"There is going to be a sea change in mid-May when vaccines are more widely available to everyone," a senior administration official said this week.

By Alison Fox
March 19, 2021
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The Biden administration is hopeful that international border restrictions could be relaxed by mid-May, even as the land border closure on non-essential travel between the U.S., Canada, and Mexico was extended once again on Thursday.

"There is going to be a sea change in mid-May when vaccines are more widely available to everyone," a senior administration official told CNBC this week about lifting restrictions on travel from U.K., Europe, and Brazil, as well as land borders restrictions with Canada and Mexico.

Canadian Prime Minister Justin Trudeau, however, didn't seem quite as optimistic on Monday, telling reporters restrictions would be lifted "eventually."

"We're all eager to be able to travel again," Trudeau said, according to CTV News. "But I think we're all going to wait patiently until such time as the health situation allows us to loosen border restrictions internationally. That'll be eventually, but not for today."

On Thursday, the U.S. Department of Homeland Security confirmed the border between our neighbors to the north and south would remain closed to non-essential travel until at least April 21. The border has been closed for more than a year to all but essential services like trade since March 2020 and extended on a monthly basis since.

US-Canada border
Credit: Mert Alper Dervis/Anadolu Agency via Getty Images

"Informed by science and public health guidance, we will work with our counterparts to identify an approach to easing restrictions when conditions permit and with the protection of our citizens from COVID-19 at the forefront of our minds," the agency tweeted.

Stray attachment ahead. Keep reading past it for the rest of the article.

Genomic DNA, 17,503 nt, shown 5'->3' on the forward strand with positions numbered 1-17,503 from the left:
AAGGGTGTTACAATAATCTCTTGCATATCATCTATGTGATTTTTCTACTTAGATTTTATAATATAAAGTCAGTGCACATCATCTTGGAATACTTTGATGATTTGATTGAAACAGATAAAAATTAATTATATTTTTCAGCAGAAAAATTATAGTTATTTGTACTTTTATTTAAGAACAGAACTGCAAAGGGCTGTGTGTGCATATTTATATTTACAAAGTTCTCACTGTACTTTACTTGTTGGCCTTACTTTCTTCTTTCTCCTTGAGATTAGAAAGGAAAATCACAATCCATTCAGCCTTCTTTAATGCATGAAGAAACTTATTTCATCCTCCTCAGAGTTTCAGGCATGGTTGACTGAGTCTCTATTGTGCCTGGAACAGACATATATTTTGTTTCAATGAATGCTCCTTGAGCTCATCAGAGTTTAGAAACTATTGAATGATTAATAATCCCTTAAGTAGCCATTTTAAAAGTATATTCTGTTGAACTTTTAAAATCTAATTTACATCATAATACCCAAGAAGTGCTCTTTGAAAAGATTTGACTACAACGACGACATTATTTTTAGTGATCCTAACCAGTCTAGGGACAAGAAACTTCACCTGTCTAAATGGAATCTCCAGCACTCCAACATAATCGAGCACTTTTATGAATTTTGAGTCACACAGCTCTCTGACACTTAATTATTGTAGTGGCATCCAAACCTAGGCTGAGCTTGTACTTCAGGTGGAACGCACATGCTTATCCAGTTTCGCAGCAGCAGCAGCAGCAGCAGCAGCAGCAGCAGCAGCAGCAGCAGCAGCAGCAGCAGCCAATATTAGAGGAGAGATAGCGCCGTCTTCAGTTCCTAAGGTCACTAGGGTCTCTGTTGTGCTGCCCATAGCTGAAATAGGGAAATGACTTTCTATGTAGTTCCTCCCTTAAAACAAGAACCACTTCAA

The extension comes a month after Canada started requiring proof of a negative COVID-19 test for land crossings, a second test upon arrival, a 14 day quarantine, and then another test. Canada also requires anyone flying into the country to test negative three days before their flight, get tested again upon arrival, and then quarantine at a hotel for up to three days.

In January, Biden extended a ban on non-American citizens coming from the UK, many European countries, and Brazil, as well as blocked most travel from South Africa amid the spread of new variants of the virus.

While several countries have started waving restrictions for vaccinated travelers, the virus is far from over in Europe. British Prime Minister Boris Johnson has said he doesn't expect international travel to resume until at least mid-May, and France imposed a month-long lockdown on Friday on several parts of the country, including Paris, to combat rising cases.

Alison Fox is a contributing writer for Travel + Leisure. When she's not in New York City, she likes to spend her time at the beach or exploring new destinations and hopes to visit every country in the world. Follow her adventures on Instagram.